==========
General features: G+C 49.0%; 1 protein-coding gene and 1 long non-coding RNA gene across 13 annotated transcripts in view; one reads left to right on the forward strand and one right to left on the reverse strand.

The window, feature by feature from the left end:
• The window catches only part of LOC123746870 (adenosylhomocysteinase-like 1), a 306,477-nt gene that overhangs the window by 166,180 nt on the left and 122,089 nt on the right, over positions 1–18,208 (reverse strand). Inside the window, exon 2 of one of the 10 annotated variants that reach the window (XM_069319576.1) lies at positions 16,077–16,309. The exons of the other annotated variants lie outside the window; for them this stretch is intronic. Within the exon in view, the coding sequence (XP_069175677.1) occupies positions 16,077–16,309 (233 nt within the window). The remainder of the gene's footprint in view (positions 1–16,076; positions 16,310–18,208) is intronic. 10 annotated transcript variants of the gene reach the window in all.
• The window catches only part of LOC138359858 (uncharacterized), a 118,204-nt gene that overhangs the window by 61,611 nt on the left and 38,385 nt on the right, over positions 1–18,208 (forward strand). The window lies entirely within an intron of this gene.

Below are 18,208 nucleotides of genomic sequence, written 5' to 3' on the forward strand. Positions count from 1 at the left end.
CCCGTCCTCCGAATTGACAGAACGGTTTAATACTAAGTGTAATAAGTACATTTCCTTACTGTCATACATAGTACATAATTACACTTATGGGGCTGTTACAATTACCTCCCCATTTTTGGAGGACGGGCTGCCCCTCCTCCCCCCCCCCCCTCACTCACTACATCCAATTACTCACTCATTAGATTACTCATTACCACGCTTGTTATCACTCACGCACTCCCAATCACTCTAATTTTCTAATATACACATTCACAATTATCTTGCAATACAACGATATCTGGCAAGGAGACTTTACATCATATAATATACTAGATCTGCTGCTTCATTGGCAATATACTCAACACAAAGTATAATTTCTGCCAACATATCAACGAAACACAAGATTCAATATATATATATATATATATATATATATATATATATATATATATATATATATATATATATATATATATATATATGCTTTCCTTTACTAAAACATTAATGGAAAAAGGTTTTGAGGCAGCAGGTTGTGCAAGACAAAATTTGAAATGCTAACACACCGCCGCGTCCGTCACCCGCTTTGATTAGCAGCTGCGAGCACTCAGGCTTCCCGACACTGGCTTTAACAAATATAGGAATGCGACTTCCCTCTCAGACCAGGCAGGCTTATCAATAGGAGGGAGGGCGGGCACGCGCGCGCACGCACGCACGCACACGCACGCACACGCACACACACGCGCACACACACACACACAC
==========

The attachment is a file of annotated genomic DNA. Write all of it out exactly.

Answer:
General features: G+C 49.0%; 1 protein-coding gene and 1 long non-coding RNA gene across 13 annotated transcripts in view; one reads left to right on the forward strand and one right to left on the reverse strand.

The window, feature by feature from the left end:
• The window catches only part of LOC123746870 (adenosylhomocysteinase-like 1), a 306,477-nt gene that overhangs the window by 166,180 nt on the left and 122,089 nt on the right, over positions 1–18,208 (reverse strand). Inside the window, exon 2 of one of the 10 annotated variants that reach the window (XM_069319576.1) lies at positions 16,077–16,309. The exons of the other annotated variants lie outside the window; for them this stretch is intronic. Within the exon in view, the coding sequence (XP_069175677.1) occupies positions 16,077–16,309 (233 nt within the window). The remainder of the gene's footprint in view (positions 1–16,076; positions 16,310–18,208) is intronic. 10 annotated transcript variants of the gene reach the window in all.
• The window catches only part of LOC138359858 (uncharacterized), a 118,204-nt gene that overhangs the window by 61,611 nt on the left and 38,385 nt on the right, over positions 1–18,208 (forward strand). The window lies entirely within an intron of this gene.

Below are 18,208 nucleotides of genomic sequence, written 5' to 3' on the forward strand. Positions count from 1 at the left end.
CCCGTCCTCCGAATTGACAGAACGGTTTAATACTAAGTGTAATAAGTACATTTCCTTACTGTCATACATAGTACATAATTACACTTATGGGGCTGTTACAATTACCTCCCCATTTTTGGAGGACGGGCTGCCCCTCCTCCCCCCCCCCCCTCACTCACTACATCCAATTACTCACTCATTAGATTACTCATTACCACGCTTGTTATCACTCACGCACTCCCAATCACTCTAATTTTCTAATATACACATTCACAATTATCTTGCAATACAACGATATCTGGCAAGGAGACTTTACATCATATAATATACTAGATCTGCTGCTTCATTGGCAATATACTCAACACAAAGTATAATTTCTGCCAACATATCAACGAAACACAAGATTCAATATATATATATATATATATATATATATATATATATATATATATATATATATATATATATATATATATATATATGCTTTCCTTTACTAAAACATTAATGGAAAAAGGTTTTGAGGCAGCAGGTTGTGCAAGACAAAATTTGAAATGCTAACACACCGCCGCGTCCGTCACCCGCTTTGATTAGCAGCTGCGAGCACTCAGGCTTCCCGACACTGGCTTTAACAAATATAGGAATGCGACTTCCCTCTCAGACCAGGCAGGCTTATCAATAGGAGGGAGGGCGGGCACGCGCGCGCACGCACGCACGCACACGCACGCACACGCACACACACGCGCACACACACACACACAC